15 Chapter 15

"Hi, Lucy," I said with a friendly smile. She narrowed one eye at me. "What's up?"

"Cassidy Elizabeth Findley, get in here." She stepped out of the way and I entered into a foyer with floors made of marble and a grand staircase with ornate moldings cascaded from the second story behind my diminutive friend.

Emma came bounding in from the adjoining living room, straightening her glasses. Her short brown hair was a little frizzy, and I thought about asking her if she remembered to use her conditioning spray this morning. Lucy and I have been trying to get her to understand different products we use, not because we care so much what she looks like but because we feel it is our duty as her friend to explain the purposes behind the things that we do that Emma doesn't get or doesn't care about. I pushed the thoughts aside and said, "Hi, Em."

Without looking at my face, she said, "Hi."

"How are you?" I took a few steps toward her, and away from Lucy who had shut the door behind me as if she was sealing the world out to give us some privacy.

"Fine."

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Never in the ten or more years that I've been friends with Emma has she ever once asked me how I was doing, and that's okay. It's not that she didn't care, she just didn't think to ask.

"Well?" Lucy said, clearly put out by my insistence on being polite to my friend instead of disclosing to her everything I know about whatever happened with Drew.

I let out a sigh and said, "Can we at least sit down somewhere?"

An exhalation that loud shouldn't be able to come out of such a tiny person. "I suppose you want a pop, too? Maybe some popcorn?"

"Clearly, I am exhausting you with my civility," I said. "Would you rather just stand here in the entryway and talk?"

Lucy didn't answer; she just stormed past me into the living room and plopped down on the sofa, grabbing a throw pillow and holding it against her stomach.

I followed and sat down a cushion away from her while Emma sat in a nearby chair. The TV was on, but Lucy turned it off, once she got over her exhaustion with me enough to pick up the heavy remote. "Well?" she said again.

Before I could start to say anything at all, Emma said, "Guess what, Cassidy?" You don't get a chance to answer that when Emma says it. "I defeated the third level of my game last night."

"You did?"

"Yes. It was really hard, too, because." This is the point where she lost me. Emma continued to talk about how she beat the level for about ten minutes, and I nodded along. I never have any idea what she's talking about and really didn't care, but she loves to talk about her video games, so I played along. Usually, Lucy does, too. But not that day.

"Emma Jane! Shut it! We need to talk about Cadence and Drew."

Emma's eyes widened, and I felt a little sorry for her, but I knew it didn't bother her as much as it would most people, even if she doesn't know how to tell when Lucy is really mad or when she's just frustrated like she was at that moment.

"Emma, can you tell me the rest later?" I asked in a calm voice. "I think Lucy wants to talk about something else."

"Fine." Emma shrugged and fixed her glasses again. Then, as if rehearsed, she looked at Lucy and said, "What would you like to talk about, Lucy Burk?"

I think Emma's tone must've made Lucy realize she was being unreasonable because she closed her eyes for a second and settled back into the couch. After she'd composed herself, she said, "Cassidy, when we spoke on the phone Thursday, you mentioned some weird things were going on, and you wanted to wait until we could talk about it in person, remember?"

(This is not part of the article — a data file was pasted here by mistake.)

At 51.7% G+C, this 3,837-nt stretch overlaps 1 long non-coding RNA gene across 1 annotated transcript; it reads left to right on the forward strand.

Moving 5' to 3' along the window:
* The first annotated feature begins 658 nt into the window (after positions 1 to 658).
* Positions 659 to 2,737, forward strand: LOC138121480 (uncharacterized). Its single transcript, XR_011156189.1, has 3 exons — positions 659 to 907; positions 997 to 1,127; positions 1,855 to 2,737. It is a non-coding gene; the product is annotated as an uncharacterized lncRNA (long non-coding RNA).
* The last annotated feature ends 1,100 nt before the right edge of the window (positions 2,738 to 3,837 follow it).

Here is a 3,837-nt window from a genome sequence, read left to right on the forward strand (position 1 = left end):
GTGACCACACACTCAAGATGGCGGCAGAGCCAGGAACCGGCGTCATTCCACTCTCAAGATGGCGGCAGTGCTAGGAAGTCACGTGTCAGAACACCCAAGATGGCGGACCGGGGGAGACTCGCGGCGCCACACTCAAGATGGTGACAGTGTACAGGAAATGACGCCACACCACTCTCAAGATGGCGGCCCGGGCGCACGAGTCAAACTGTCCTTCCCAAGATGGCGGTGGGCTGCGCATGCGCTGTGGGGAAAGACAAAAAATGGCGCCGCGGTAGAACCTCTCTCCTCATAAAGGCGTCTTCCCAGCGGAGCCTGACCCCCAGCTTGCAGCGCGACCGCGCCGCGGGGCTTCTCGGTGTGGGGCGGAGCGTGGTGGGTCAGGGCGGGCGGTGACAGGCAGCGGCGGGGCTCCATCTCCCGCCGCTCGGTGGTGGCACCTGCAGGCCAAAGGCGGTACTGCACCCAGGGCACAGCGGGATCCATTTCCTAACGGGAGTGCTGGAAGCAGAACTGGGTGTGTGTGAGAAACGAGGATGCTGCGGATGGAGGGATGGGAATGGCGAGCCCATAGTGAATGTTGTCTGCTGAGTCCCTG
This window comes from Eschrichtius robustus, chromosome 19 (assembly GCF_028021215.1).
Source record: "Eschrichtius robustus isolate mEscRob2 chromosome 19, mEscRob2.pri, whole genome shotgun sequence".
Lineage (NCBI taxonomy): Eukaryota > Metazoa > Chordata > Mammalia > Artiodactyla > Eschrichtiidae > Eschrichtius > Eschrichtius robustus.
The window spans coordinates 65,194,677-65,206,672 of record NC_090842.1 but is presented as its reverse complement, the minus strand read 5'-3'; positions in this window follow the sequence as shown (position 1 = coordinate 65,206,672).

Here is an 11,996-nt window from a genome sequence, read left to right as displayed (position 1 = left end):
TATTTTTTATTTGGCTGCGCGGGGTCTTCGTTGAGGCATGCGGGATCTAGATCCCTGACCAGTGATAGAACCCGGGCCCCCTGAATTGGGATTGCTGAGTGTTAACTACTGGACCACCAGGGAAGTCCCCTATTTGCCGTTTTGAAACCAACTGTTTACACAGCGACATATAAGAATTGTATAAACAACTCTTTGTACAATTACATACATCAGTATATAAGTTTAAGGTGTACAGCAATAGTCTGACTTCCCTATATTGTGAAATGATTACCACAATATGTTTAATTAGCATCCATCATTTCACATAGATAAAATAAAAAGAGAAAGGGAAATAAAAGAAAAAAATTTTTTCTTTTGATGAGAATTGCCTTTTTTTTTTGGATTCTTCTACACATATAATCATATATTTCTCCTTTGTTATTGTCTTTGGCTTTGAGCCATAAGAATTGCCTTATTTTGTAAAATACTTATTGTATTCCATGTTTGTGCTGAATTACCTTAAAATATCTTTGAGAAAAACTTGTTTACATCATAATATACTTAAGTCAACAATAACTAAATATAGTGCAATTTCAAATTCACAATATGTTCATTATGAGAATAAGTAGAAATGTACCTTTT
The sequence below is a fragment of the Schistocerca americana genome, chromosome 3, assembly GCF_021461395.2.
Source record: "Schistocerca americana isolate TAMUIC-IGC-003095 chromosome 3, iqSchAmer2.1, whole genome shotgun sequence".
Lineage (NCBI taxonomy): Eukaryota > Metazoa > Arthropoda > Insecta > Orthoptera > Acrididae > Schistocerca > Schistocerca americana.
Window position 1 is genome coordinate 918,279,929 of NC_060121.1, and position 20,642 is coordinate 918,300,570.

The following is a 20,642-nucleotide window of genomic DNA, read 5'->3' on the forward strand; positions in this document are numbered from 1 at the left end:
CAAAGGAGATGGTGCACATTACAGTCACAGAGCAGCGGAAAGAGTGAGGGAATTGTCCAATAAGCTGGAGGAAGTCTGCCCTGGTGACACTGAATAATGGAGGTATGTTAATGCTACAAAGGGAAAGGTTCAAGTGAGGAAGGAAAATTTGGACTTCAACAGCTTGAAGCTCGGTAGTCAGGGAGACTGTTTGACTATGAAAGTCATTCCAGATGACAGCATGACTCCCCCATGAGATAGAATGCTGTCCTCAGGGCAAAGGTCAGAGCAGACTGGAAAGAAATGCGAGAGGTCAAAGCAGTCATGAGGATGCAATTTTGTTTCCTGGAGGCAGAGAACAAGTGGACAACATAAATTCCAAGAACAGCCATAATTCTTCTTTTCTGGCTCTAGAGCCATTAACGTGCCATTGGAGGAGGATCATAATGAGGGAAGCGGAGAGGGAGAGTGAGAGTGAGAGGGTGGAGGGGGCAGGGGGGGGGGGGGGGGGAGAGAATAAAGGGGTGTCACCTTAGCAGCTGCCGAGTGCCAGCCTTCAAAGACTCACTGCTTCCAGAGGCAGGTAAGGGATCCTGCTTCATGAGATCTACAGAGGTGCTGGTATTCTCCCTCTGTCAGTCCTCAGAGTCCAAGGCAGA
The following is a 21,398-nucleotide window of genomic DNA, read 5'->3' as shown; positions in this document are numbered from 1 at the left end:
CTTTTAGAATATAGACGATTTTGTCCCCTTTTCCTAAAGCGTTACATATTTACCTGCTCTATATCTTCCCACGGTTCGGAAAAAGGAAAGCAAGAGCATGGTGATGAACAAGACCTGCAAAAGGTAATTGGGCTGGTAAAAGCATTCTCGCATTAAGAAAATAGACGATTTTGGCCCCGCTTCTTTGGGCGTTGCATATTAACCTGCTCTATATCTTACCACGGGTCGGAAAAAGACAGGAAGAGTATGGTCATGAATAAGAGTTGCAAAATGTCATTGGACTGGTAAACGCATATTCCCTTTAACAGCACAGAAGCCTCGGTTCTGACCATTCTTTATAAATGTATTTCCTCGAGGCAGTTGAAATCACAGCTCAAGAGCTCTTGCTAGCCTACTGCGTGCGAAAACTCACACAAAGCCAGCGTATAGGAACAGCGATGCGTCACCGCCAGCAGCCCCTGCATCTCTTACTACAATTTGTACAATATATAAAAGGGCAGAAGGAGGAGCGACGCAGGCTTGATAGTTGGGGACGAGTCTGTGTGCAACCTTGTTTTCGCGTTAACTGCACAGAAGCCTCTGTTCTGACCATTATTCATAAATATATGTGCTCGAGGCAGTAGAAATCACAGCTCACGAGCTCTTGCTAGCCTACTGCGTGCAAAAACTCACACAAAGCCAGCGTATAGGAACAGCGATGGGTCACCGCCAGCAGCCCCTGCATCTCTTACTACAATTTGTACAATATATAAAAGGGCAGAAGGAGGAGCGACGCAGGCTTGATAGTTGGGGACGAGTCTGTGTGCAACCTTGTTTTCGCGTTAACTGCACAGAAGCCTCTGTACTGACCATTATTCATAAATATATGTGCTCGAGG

She was talking to me like I was either a three-year-old or clinically insane, but then, the way my memory was working at that point, I wasn't sure that she was wrong to do so. "I vaguely remember that conversation."

I could tell she wanted to let out another whopper of a sigh, but she held it back. "Cassidy, I'm a little concerned about you. Maybe the stress of this situation with your sister is starting to get to you." Lucy folded her arms across her chest, the pillow now in her lap.

"Or maybe you're just bonkers."

We both turned and looked at Emma, who had a sly smile on her face. "Ha, ha! Emma O'Sullivan makes the funny jokes!" I said, proud of her for the effort. She just grinned. "Okay, I'll admit, something weird is going on."

"I know. And that's what you're supposed to be telling me about," Lucy replied, matter-of-factly.

"No, not just with my sister. With me." It wasn't easy to say out loud, but it was true. Ever since I found that notebook, I hadn't stopped wondering when I'd penned what was written there. It was my turn to sigh. "Let me show you something, and then maybe we can figure it out together." Lucy nodded and Emma leaned forward in her chair.

I reached into my backpack and pulled out the notebook. I'd dog-eared the page when I found it, halfway thinking I might not be able to find it again later and think that I'd imagined the whole thing. "Here." Relieved to still see the message I'd left for myself, and nervous about what Lucy and Emma might think, I handed it over to Lucy, and Emma came to sit on the arm of the couch. I was glad she seemed interested in helping. We would likely need her brain power. Lucy and I are smart, too, but not genius level smart like Em.

They read it over, and then Lucy stopped and stared at me for a moment, her pretty little face puckered. She opened her mouth, closed it, and dipped her head once more, and I assumed she was reading it again. After she finished this time, she set the notebook down on the couch between us and simply asked, "What the crap?"

"I know," I said, with a shrug. "But here's the thing, you guys. I don't remember writing that."

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